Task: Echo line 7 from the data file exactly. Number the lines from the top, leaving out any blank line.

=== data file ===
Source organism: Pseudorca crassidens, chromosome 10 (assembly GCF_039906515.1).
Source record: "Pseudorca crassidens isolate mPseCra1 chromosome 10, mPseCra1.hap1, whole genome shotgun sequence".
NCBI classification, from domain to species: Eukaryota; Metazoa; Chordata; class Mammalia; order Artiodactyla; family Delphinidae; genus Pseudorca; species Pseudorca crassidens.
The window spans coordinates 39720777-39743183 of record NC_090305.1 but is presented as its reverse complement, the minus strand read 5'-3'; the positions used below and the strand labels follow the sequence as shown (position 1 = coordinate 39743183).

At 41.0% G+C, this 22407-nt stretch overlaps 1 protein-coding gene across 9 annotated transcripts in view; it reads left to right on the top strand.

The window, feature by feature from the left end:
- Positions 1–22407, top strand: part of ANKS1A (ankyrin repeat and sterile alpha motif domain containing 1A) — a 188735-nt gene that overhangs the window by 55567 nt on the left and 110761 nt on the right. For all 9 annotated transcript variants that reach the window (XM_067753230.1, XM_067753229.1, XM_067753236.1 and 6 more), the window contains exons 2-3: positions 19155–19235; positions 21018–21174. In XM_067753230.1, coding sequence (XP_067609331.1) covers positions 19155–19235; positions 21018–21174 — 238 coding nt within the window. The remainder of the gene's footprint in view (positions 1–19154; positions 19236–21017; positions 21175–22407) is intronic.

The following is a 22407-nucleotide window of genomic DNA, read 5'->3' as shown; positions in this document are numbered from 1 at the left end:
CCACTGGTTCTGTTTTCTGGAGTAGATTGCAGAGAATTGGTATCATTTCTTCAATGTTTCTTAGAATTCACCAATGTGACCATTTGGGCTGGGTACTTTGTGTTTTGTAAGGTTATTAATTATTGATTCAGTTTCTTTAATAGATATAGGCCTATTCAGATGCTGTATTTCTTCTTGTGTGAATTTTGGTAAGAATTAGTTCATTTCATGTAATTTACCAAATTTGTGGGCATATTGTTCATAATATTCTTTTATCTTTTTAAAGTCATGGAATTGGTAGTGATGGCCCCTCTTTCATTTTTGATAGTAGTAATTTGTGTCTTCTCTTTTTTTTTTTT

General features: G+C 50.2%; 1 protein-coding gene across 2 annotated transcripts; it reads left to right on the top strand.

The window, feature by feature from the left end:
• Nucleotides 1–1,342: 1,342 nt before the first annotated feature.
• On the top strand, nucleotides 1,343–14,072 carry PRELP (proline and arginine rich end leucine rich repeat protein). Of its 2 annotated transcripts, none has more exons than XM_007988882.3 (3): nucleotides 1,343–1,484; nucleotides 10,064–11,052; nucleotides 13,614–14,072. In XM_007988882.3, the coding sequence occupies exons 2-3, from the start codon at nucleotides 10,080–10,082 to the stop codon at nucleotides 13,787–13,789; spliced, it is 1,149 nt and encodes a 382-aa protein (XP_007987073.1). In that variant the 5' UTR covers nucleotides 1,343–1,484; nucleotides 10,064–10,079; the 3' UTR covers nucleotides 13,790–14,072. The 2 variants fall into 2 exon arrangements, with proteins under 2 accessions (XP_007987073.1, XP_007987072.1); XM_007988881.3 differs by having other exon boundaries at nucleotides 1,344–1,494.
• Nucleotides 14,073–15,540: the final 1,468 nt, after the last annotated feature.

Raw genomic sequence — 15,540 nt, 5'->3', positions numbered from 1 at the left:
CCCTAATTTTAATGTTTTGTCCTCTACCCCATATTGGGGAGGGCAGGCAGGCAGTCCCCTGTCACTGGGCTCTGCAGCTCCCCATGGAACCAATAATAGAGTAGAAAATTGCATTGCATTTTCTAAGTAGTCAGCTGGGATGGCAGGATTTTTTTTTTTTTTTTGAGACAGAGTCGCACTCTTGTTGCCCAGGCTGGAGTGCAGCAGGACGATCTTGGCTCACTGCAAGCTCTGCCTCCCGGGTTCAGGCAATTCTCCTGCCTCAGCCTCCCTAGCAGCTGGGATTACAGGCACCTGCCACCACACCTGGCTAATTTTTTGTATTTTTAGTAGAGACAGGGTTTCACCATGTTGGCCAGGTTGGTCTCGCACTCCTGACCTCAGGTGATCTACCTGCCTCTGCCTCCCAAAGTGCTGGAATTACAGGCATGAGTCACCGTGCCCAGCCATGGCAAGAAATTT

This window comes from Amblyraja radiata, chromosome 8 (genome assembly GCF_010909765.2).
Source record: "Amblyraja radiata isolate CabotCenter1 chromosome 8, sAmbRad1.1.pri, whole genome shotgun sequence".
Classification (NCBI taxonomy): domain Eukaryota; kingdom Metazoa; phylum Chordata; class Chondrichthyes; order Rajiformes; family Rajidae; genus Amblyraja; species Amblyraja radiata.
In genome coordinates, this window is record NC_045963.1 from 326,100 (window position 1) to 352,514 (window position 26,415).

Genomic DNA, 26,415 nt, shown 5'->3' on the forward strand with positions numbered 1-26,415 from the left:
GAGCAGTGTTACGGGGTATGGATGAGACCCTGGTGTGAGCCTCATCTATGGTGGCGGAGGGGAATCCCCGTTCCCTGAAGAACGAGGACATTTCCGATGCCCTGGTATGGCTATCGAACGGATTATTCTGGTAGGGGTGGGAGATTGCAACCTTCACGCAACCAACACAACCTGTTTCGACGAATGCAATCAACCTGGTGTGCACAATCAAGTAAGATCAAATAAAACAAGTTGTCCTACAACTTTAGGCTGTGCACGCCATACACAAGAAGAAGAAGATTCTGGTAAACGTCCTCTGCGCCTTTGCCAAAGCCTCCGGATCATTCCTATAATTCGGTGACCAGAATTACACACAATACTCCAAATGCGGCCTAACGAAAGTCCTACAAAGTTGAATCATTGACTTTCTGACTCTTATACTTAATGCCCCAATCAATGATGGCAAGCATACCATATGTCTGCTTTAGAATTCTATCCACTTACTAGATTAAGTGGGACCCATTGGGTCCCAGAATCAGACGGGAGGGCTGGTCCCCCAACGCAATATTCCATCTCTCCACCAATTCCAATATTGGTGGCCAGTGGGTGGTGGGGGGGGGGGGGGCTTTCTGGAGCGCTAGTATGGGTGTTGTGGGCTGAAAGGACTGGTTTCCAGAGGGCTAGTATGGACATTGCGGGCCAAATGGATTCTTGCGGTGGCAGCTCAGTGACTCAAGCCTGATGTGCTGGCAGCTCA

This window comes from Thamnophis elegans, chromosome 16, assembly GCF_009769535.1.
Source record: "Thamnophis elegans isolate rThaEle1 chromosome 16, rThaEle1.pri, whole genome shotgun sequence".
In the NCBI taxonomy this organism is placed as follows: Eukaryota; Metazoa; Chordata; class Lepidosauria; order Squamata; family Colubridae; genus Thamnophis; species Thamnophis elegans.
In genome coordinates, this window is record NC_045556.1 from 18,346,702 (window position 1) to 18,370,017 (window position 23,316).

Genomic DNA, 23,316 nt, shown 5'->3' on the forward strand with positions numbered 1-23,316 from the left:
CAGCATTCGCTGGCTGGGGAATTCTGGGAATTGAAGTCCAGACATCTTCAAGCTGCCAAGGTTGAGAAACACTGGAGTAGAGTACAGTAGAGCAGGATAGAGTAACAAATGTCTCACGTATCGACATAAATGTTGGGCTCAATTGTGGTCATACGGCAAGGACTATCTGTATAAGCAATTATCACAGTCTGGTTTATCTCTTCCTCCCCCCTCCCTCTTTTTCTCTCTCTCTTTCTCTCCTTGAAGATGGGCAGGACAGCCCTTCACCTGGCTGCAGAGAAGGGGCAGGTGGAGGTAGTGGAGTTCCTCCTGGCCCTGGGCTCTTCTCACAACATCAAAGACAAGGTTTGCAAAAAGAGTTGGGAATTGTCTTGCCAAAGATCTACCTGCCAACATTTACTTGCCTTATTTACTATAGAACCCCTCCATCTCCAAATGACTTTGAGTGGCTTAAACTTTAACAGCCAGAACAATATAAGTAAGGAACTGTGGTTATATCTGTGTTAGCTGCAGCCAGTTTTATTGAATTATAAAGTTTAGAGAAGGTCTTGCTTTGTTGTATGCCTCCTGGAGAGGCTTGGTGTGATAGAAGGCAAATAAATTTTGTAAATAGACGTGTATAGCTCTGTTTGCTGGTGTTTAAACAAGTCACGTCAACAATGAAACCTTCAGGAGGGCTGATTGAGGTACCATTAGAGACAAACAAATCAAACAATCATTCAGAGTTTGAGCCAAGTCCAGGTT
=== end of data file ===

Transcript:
- Positions 1–22407, top strand: part of ANKS1A (ankyrin repeat and sterile alpha motif domain containing 1A) — a 188735-nt gene that overhangs the window by 55567 nt on the left and 110761 nt on the right. For all 9 annotated transcript variants that reach the window (XM_067753230.1, XM_067753229.1, XM_067753236.1 and 6 more), the window contains exons 2-3: positions 19155–19235; positions 21018–21174. In XM_067753230.1, coding sequence (XP_067609331.1) covers positions 19155–19235; positions 21018–21174 — 238 coding nt within the window. The remainder of the gene's footprint in view (positions 1–19154; positions 19236–21017; positions 21175–22407) is intronic.